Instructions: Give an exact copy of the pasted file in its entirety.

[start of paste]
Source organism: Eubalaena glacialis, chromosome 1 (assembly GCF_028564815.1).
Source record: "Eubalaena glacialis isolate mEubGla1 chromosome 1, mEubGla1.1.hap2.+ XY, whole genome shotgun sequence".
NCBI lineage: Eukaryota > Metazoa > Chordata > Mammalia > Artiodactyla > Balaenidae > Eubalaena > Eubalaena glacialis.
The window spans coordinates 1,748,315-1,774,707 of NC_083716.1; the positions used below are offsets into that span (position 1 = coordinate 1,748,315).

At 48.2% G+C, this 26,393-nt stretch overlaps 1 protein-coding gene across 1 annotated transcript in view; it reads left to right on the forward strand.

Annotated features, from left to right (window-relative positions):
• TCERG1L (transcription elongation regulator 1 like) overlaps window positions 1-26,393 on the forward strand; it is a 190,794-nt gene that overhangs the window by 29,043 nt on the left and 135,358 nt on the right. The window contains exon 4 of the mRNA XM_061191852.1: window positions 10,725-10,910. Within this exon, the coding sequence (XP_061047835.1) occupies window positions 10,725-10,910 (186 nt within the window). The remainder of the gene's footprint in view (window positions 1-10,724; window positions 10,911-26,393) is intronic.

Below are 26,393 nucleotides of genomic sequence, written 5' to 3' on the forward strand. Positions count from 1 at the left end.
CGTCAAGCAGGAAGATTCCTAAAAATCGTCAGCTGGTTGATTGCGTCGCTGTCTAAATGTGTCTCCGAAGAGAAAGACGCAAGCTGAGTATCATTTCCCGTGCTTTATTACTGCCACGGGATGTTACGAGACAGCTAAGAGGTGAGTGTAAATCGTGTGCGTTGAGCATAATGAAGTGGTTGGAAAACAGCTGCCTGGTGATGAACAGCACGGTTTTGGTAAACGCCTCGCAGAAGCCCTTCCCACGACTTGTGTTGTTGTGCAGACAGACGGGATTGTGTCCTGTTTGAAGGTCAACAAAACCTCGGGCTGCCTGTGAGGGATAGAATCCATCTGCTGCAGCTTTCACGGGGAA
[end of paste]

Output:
Source organism: Eubalaena glacialis, chromosome 1 (assembly GCF_028564815.1).
Source record: "Eubalaena glacialis isolate mEubGla1 chromosome 1, mEubGla1.1.hap2.+ XY, whole genome shotgun sequence".
NCBI lineage: Eukaryota > Metazoa > Chordata > Mammalia > Artiodactyla > Balaenidae > Eubalaena > Eubalaena glacialis.
The window spans coordinates 1,748,315-1,774,707 of NC_083716.1; the positions used below are offsets into that span (position 1 = coordinate 1,748,315).

At 48.2% G+C, this 26,393-nt stretch overlaps 1 protein-coding gene across 1 annotated transcript in view; it reads left to right on the forward strand.

Annotated features, from left to right (window-relative positions):
• TCERG1L (transcription elongation regulator 1 like) overlaps window positions 1-26,393 on the forward strand; it is a 190,794-nt gene that overhangs the window by 29,043 nt on the left and 135,358 nt on the right. The window contains exon 4 of the mRNA XM_061191852.1: window positions 10,725-10,910. Within this exon, the coding sequence (XP_061047835.1) occupies window positions 10,725-10,910 (186 nt within the window). The remainder of the gene's footprint in view (window positions 1-10,724; window positions 10,911-26,393) is intronic.

Below are 26,393 nucleotides of genomic sequence, written 5' to 3' on the forward strand. Positions count from 1 at the left end.
CGTCAAGCAGGAAGATTCCTAAAAATCGTCAGCTGGTTGATTGCGTCGCTGTCTAAATGTGTCTCCGAAGAGAAAGACGCAAGCTGAGTATCATTTCCCGTGCTTTATTACTGCCACGGGATGTTACGAGACAGCTAAGAGGTGAGTGTAAATCGTGTGCGTTGAGCATAATGAAGTGGTTGGAAAACAGCTGCCTGGTGATGAACAGCACGGTTTTGGTAAACGCCTCGCAGAAGCCCTTCCCACGACTTGTGTTGTTGTGCAGACAGACGGGATTGTGTCCTGTTTGAAGGTCAACAAAACCTCGGGCTGCCTGTGAGGGATAGAATCCATCTGCTGCAGCTTTCACGGGGAA